After running my application for a couple of hours more at various points over a couple of days, and extending the date range to include all of these days I get a flame group that gives me a little more insight.

At first glance, this can be a little hard to understand - but equipped with some knowledge about what your application does it can be a powerful tool. Let me explain a little about the application I'm profiling.

Understanding the Application

My profiled application runs the following in a loop:

  1. List all GitHub repositories owned by the given GitHub user
  2. For each repository: list all issues in the repository
  3. Print all issues
  4. Sleep for 1 second

The source code is available here:

For all the GitHub API operations, it uses an `okhttp3.Interceptor` to rate-limit API calls (using a Guava ratelimiter) and add a GitHub auth token for higher call limits. There's also some Lombok thrown in to simplify boilerplate (constructors and toStrings), and the main method contains the code mentioned above to start the CodeGuru profiler.

Knowing this information, we can start to piece together where the application spends its time by looking at the flame graph.

Putting It All Together

In the below image, I've zoomed in on the method (GitHub.listRepoIssuesForUser) which first lists all repositories for a user, then uses that list to fetch issues for each repository.

You might be able to see this method has two stacks of frames coming out, a skinny stack on the far left and a wide stack taking up most of the image. This gives us a visual indication of how much relative time each of the calls inside GitHub.listRepoIssuesForUser takes up.

The skinny stack on the left represents the time taken to process requests for the "list repositories" call, and the wide stack on the right-hand side represents the time taken for "list issues in repository". This makes sense since we call "list issues in repository" for each repository, and "list repositories" only once for each GitHub user.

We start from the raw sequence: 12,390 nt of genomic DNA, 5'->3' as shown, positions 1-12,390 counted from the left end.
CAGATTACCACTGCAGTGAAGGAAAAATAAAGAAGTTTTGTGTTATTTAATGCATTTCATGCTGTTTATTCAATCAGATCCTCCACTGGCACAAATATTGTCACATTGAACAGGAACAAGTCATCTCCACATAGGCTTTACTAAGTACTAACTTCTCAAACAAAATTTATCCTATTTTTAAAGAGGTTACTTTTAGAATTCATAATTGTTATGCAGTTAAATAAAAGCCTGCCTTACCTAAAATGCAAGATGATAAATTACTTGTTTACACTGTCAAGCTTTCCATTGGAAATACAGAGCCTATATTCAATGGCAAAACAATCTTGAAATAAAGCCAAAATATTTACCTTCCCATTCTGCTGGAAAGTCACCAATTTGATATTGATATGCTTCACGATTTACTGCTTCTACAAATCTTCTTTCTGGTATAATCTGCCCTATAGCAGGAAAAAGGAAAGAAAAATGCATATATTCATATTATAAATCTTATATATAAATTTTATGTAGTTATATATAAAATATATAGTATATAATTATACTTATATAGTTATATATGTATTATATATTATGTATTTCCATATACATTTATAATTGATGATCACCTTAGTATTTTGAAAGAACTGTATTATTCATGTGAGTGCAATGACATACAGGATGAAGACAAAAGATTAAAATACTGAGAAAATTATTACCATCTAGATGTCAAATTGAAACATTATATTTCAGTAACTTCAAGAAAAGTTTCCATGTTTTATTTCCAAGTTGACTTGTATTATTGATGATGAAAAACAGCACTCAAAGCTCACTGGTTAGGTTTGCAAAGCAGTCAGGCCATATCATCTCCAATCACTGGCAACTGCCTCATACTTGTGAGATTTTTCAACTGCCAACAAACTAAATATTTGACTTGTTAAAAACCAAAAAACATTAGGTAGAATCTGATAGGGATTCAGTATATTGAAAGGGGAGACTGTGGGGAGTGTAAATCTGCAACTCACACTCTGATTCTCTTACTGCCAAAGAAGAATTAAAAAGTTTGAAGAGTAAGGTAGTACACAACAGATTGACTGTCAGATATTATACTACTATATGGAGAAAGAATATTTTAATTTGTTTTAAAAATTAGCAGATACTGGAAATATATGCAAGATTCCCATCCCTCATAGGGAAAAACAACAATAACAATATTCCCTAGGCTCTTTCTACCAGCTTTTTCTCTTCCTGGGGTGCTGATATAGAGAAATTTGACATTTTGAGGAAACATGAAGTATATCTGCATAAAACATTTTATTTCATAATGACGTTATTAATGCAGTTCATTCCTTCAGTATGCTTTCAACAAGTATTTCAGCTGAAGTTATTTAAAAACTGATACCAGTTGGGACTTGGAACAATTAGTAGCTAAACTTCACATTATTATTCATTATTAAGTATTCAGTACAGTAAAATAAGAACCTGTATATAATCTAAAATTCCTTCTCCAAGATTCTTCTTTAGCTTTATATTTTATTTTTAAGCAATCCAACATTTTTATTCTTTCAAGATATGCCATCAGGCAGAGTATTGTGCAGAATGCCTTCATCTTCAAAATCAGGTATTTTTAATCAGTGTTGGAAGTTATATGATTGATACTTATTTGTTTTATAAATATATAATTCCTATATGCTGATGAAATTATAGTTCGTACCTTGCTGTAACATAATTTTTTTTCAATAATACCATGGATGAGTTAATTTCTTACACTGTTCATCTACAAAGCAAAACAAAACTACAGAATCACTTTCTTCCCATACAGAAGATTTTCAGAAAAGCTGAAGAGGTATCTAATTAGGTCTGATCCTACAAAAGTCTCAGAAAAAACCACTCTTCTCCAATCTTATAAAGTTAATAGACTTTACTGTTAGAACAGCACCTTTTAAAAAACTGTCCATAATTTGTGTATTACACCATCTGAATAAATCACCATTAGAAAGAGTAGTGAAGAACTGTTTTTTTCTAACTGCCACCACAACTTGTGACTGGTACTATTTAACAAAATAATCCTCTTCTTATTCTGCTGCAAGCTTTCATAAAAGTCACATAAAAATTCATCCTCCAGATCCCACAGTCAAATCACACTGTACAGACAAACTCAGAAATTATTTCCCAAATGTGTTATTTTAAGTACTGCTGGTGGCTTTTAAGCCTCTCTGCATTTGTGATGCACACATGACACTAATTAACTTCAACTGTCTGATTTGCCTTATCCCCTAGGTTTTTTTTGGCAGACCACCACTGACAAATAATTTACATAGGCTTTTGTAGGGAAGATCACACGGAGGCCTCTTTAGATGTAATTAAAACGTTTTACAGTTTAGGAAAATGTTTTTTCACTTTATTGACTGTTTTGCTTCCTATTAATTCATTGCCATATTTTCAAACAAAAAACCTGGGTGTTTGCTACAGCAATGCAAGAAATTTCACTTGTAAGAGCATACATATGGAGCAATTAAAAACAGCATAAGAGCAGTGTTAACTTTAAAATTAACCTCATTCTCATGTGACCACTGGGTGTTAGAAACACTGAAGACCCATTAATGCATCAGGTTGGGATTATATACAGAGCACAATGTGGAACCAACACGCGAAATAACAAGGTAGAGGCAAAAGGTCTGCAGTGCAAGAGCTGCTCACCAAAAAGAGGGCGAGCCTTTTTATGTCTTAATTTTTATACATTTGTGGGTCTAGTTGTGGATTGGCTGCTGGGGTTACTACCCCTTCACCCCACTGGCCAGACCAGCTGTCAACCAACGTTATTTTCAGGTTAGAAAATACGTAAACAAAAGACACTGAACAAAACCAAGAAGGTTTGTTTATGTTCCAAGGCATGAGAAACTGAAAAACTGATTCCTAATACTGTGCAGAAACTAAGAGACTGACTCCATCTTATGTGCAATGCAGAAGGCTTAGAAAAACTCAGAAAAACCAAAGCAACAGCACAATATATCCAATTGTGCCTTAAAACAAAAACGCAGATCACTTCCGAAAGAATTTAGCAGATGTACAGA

This view doesn't quite give us the full picture though. If I flip into "Latency" view I can see what state my thread was in most of the time:

As the legend shows, purple and green are kinds of "waiting" and red is "runnable". Runnable (red) is the most interesting in many applications since threads in that state are actively executing code, instead of waiting for some kind of state change. That's why the default view in CodeGuru Profiler is "CPU" mode which is the best mode for finding code paths that are frequently called or slow running to execute. "Latency" mode, however, can give us insight into areas where we have threads waiting for disk IO, other threads (e.g. futures), or as in this case, network IO.

Scrolling up the stack a bit I can see which code path is causing the purple "timed waiting". In this case, it's the Guava RateLimiter I put in which limits my GitHub call rate so I don't exceed the API key limits. Were this a real application, I could optimise here by finding ways to increase my GitHub API rate limits or to cache requests so I don't need to make so many calls.

The green side of the image is actually waiting on the network response, which I can tell because the top frame is ``. The obvious way to optimise this might be to cache the requests, split them off into an async thread if there was other processing I could do, parallelise the requests, or try to reduce latency to the GitHub API (such as colocating).

Many real applications are likely to see a lot more frames with a lot more variety than in my sample application which can often take time and domain knowledge to understand, but it's frequently worth it - especially if you're looking to reduce hosting costs or latency.


I hope this was a useful post showing a little bit of the insights that CodeGuru Profiler can give you with relatively little work to integrate (especially if you're already running an application that uses the AWS SDK). There's lots more that CodeGuru Profiler can give you such as automatic optimisation recommendations, and different views to slice-and-dice your profiles (whether you're looking to reduce costs, increase throughput, on-board a new teammate, or understand an on-going operational issue) - but I'll leave those for future posts!

If there are any questions/comments please feel free to contact me! I do work for AWS on the CodeGuru Profiler team, so all feedback is more than welcome! Thanks for reading.

If you enjoyed this post, please check out my other blog posts.